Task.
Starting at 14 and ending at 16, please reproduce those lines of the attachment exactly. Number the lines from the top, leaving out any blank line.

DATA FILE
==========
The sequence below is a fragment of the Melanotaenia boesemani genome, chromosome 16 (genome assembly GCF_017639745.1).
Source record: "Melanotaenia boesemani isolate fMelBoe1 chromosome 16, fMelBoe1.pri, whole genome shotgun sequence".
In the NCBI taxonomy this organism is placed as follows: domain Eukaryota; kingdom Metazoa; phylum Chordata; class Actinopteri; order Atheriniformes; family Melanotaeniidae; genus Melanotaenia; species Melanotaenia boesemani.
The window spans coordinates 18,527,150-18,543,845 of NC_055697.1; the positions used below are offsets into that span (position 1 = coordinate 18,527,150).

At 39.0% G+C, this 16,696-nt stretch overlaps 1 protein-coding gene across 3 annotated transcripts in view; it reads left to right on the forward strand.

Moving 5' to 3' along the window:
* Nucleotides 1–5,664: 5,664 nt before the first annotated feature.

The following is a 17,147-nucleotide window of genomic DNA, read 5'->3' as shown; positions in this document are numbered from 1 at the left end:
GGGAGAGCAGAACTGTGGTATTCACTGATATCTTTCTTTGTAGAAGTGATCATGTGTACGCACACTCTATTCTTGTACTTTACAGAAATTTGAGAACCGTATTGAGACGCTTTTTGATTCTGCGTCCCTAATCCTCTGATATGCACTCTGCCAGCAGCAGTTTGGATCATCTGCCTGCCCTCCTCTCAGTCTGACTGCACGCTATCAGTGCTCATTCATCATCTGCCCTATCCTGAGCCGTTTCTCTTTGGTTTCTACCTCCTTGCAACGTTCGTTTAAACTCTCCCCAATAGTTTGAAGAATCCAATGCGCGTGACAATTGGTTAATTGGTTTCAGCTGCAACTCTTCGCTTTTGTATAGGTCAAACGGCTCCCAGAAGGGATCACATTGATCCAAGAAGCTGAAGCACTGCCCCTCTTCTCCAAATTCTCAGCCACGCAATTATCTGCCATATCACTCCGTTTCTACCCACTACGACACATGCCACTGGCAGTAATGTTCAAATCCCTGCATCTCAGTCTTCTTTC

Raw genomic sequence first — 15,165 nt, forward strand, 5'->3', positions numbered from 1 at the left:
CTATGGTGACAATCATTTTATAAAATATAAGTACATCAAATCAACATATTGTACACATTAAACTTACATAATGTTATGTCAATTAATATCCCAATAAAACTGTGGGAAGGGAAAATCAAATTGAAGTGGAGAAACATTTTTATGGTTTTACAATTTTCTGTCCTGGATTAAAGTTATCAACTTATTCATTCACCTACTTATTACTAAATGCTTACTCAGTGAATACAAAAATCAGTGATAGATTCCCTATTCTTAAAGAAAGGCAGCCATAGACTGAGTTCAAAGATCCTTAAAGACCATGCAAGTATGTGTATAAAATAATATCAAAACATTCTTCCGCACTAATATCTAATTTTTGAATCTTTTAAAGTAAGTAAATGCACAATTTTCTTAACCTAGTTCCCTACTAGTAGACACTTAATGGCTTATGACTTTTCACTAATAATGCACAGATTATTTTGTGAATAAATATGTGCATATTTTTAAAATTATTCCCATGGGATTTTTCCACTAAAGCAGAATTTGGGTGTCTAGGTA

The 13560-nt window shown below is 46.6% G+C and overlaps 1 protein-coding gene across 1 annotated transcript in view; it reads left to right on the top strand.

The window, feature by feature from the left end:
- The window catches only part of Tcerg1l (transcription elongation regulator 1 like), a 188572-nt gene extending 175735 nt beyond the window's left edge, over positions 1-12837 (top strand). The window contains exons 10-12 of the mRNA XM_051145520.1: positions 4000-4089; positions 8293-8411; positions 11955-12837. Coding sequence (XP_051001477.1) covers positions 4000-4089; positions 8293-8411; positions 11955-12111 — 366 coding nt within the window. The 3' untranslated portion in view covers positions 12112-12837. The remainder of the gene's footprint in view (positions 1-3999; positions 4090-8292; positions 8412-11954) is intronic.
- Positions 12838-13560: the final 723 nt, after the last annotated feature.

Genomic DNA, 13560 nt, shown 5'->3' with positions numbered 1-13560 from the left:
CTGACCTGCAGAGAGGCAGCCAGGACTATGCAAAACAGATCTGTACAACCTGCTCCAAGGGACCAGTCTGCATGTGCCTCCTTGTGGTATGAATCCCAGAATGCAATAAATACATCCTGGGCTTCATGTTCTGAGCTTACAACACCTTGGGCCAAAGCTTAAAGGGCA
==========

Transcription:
- The window catches only part of Tcerg1l (transcription elongation regulator 1 like), a 188572-nt gene extending 175735 nt beyond the window's left edge, over positions 1-12837 (top strand). The window contains exons 10-12 of the mRNA XM_051145520.1: positions 4000-4089; positions 8293-8411; positions 11955-12837. Coding sequence (XP_051001477.1) covers positions 4000-4089; positions 8293-8411; positions 11955-12111 — 366 coding nt within the window. The 3' untranslated portion in view covers positions 12112-12837. The remainder of the gene's footprint in view (positions 1-3999; positions 4090-8292; positions 8412-11954) is intronic.
- Positions 12838-13560: the final 723 nt, after the last annotated feature.

Genomic DNA, 13560 nt, shown 5'->3' with positions numbered 1-13560 from the left: